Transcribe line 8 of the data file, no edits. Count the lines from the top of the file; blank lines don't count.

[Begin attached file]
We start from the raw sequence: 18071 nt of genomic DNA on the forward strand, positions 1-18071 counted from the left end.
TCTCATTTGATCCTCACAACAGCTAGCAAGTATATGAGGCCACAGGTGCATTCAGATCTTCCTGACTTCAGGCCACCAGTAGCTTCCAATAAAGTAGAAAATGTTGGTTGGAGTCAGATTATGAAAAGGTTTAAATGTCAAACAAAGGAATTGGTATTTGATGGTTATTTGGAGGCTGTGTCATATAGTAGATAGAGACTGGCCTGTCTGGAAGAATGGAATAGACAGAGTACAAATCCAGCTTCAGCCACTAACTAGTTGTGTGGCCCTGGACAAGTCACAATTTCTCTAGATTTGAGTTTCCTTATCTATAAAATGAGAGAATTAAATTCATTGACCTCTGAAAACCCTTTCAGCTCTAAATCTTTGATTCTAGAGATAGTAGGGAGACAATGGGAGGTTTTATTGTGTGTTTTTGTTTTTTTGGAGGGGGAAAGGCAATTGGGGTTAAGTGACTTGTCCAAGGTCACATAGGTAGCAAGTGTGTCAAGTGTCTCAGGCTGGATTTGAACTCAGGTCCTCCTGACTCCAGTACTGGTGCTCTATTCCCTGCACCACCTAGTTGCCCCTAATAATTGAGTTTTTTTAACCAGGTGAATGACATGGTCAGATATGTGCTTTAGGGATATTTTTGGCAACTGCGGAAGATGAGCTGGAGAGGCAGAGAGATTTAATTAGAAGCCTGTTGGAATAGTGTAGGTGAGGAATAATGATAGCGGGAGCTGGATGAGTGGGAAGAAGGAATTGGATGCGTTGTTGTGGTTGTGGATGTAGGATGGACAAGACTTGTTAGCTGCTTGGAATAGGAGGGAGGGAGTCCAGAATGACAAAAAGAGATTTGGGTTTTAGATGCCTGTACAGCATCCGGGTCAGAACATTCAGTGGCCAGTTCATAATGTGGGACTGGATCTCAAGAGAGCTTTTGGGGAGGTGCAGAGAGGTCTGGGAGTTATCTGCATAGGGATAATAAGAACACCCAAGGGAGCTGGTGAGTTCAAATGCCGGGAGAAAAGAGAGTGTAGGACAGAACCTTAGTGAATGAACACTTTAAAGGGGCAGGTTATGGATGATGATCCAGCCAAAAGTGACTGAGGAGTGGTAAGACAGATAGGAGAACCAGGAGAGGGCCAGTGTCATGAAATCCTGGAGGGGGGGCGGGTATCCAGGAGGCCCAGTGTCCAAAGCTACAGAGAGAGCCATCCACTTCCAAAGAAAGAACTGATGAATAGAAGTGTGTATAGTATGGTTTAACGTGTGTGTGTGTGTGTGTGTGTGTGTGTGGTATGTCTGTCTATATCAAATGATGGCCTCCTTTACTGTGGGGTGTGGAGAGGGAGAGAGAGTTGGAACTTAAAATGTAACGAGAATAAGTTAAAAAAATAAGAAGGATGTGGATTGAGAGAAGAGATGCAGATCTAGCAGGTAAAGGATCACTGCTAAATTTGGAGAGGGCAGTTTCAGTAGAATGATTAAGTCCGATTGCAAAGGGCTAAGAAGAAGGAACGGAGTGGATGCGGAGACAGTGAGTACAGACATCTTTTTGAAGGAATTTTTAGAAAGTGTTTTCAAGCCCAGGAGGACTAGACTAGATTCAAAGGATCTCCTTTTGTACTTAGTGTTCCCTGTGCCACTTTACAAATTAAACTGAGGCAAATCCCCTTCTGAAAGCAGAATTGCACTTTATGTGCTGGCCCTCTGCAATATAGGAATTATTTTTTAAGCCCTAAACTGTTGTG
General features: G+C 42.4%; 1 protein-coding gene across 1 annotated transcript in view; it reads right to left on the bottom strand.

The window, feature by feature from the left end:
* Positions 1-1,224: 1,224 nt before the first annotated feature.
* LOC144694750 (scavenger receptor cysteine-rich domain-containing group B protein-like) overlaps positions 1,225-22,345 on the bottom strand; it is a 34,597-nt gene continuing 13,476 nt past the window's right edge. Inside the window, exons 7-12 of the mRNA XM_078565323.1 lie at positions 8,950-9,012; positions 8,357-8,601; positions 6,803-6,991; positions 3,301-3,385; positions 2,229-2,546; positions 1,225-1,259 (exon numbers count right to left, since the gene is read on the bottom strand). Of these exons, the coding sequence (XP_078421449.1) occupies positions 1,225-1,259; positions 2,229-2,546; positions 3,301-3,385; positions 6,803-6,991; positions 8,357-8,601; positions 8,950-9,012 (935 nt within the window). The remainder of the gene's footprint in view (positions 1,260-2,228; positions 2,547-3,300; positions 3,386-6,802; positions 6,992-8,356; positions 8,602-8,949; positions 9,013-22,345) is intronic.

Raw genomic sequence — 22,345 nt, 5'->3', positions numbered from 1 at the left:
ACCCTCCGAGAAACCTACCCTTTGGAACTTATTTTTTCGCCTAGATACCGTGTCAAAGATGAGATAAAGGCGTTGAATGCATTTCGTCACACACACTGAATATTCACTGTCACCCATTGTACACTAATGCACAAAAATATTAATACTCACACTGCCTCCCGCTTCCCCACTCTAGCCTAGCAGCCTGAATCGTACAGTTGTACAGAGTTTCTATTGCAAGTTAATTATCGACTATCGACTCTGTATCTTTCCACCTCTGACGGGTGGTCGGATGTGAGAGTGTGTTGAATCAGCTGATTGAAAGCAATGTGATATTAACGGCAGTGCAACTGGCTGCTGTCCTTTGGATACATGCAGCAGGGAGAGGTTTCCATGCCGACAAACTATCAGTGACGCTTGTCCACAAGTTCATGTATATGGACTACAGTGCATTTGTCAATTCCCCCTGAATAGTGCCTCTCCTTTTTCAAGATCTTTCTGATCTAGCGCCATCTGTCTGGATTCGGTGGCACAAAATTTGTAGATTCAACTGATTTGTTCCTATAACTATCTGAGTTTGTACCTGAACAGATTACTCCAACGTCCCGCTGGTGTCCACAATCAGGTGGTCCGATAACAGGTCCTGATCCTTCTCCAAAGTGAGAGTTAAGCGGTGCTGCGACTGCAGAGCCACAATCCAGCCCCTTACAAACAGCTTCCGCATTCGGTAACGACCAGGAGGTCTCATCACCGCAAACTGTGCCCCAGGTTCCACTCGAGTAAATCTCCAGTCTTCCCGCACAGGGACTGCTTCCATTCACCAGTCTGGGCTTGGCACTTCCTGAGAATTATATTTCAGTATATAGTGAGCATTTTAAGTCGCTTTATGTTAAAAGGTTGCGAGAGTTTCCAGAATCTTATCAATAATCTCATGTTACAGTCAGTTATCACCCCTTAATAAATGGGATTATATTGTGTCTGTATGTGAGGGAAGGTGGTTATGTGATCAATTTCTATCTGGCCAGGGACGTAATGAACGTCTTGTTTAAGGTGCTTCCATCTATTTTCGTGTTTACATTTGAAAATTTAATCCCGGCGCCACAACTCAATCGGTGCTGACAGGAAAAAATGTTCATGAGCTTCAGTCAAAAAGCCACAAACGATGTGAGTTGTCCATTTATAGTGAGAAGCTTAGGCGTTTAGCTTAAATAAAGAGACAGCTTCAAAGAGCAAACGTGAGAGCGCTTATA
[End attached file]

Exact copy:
ACCCTCCGAGAAACCTACCCTTTGGAACTTATTTTTTCGCCTAGATACCGTGTCAAAGATGAGATAAAGGCGTTGAATGCATTTCGTCACACACACTGAATATTCACTGTCACCCATTGTACACTAATGCACAAAAATATTAATACTCACACTGCCTCCCGCTTCCCCACTCTAGCCTAGCAGCCTGAATCGTACAGTTGTACAGAGTTTCTATTGCAAGTTAATTATCGACTATCGACTCTGTATCTTTCCACCTCTGACGGGTGGTCGGATGTGAGAGTGTGTTGAATCAGCTGATTGAAAGCAATGTGATATTAACGGCAGTGCAACTGGCTGCTGTCCTTTGGATACATGCAGCAGGGAGAGGTTTCCATGCCGACAAACTATCAGTGACGCTTGTCCACAAGTTCATGTATATGGACTACAGTGCATTTGTCAATTCCCCCTGAATAGTGCCTCTCCTTTTTCAAGATCTTTCTGATCTAGCGCCATCTGTCTGGATTCGGTGGCACAAAATTTGTAGATTCAACTGATTTGTTCCTATAACTATCTGAGTTTGTACCTGAACAGATTACTCCAACGTCCCGCTGGTGTCCACAATCAGGTGGTCCGATAACAGGTCCTGATCCTTCTCCAAAGTGAGAGTTAAGCGGTGCTGCGACTGCAGAGCCACAATCCAGCCCCTTACAAACAGCTTCCGCATTCGGTAACGACCAGGAGGTCTCATCACCGCAAACTGTGCCCCAGGTTCCACTCGAGTAAATCTCCAGTCTTCCCGCACAGGGACTGCTTCCATTCACCAGTCTGGGCTTGGCACTTCCTGAGAATTATATTTCAGTATATAGTGAGCATTTTAAGTCGCTTTATGTTAAAAGGTTGCGAGAGTTTCCAGAATCTTATCAATAATCTCATGTTACAGTCAGTTATCACCCCTTAATAAATGGGATTATATTGTGTCTGTATGTGAGGGAAGGTGGTTATGTGATCAATTTCTATCTGGCCAGGGACGTAATGAACGTCTTGTTTAAGGTGCTTCCATCTATTTTCGTGTTTACATTTGAAAATTTAATCCCGGCGCCACAACTCAATCGGTGCTGACAGGAAAAAATGTTCATGAGCTTCAGTCAAAAAGCCACAAACGATGTGAGTTGTCCATTTATAGTGAGAAGCTTAGGCGTTTAGCTTAAATAAAGAGACAGCTTCAAAGAGCAAACGTGAGAGCGCTTATA